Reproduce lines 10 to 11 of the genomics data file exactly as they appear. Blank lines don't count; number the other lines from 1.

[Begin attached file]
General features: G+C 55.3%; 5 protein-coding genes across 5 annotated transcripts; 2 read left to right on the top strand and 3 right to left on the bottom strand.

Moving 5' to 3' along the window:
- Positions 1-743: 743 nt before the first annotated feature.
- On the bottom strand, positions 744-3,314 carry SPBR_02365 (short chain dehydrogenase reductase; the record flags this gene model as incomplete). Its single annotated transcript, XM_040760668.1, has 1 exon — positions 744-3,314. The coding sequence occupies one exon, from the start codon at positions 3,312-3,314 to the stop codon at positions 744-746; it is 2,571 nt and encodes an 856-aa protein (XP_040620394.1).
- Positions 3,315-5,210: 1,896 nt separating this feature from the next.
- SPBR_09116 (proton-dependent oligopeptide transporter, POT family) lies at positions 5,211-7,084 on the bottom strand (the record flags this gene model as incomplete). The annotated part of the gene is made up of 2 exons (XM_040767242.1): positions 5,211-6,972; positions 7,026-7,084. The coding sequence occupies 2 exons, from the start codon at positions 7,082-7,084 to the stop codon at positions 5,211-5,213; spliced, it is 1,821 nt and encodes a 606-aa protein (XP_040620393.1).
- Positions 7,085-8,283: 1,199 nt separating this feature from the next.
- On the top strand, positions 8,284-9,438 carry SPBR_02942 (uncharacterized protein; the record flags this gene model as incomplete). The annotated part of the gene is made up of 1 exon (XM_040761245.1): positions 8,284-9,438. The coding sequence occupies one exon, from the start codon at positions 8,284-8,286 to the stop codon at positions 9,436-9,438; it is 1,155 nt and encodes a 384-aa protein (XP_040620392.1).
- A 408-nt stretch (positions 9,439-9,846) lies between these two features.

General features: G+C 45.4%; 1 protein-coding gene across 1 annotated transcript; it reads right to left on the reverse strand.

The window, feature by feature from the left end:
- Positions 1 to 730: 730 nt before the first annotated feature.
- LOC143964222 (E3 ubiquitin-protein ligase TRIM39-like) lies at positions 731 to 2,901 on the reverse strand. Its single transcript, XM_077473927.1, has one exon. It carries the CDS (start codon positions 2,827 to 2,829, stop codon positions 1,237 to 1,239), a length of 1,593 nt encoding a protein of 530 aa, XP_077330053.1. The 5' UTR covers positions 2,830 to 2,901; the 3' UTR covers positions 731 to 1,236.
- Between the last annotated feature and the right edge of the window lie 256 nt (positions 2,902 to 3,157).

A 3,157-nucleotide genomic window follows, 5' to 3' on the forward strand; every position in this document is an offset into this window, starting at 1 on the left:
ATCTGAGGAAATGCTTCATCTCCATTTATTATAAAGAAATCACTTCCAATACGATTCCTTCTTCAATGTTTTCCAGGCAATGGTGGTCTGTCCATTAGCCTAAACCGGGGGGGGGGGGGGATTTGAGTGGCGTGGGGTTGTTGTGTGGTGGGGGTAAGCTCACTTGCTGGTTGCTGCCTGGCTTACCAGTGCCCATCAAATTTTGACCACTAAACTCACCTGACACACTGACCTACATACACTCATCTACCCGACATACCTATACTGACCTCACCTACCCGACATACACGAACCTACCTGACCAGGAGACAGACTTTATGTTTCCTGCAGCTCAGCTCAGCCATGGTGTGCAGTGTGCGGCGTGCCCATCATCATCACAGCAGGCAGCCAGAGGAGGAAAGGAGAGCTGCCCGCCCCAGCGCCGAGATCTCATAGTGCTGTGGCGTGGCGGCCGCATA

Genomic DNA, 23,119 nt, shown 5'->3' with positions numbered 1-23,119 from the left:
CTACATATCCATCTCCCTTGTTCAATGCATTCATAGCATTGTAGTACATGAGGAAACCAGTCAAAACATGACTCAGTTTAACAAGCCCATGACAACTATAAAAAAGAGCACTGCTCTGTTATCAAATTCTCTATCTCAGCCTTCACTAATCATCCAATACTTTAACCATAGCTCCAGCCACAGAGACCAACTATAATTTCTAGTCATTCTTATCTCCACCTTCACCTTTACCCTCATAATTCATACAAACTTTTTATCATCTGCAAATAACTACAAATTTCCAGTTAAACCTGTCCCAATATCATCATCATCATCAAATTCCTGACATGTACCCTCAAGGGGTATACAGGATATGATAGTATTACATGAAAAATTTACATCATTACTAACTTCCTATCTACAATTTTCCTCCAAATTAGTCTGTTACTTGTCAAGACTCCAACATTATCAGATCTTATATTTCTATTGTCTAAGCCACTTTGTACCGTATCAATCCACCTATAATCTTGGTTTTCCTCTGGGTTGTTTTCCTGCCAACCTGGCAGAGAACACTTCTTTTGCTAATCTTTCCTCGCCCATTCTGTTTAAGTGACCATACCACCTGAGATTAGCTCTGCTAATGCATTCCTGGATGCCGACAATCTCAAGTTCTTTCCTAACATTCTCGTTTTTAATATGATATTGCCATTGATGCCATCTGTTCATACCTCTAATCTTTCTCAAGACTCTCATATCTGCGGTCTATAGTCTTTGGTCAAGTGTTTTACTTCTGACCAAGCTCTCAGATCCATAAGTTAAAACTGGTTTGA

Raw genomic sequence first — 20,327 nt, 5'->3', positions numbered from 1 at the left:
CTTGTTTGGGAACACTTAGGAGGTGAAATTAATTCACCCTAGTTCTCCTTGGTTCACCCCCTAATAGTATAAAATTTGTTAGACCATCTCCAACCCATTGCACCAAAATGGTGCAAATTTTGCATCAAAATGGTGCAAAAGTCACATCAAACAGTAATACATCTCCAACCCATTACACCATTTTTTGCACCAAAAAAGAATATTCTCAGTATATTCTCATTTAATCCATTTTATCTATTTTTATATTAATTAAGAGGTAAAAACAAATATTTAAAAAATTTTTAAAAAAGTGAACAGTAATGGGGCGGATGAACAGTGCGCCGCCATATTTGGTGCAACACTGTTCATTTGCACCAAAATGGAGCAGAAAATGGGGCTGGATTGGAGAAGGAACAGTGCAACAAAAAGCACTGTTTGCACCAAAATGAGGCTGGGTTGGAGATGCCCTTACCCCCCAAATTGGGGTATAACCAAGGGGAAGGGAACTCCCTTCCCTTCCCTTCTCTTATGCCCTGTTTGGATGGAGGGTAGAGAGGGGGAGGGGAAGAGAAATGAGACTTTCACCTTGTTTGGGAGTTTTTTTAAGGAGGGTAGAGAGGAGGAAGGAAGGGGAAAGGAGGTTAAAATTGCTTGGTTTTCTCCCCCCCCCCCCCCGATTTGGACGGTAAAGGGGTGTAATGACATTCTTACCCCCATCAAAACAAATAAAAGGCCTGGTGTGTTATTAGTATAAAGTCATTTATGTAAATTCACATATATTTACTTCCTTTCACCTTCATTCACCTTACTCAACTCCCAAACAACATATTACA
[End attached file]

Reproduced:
General features: G+C 45.4%; 1 protein-coding gene across 1 annotated transcript; it reads right to left on the reverse strand.

The window, feature by feature from the left end: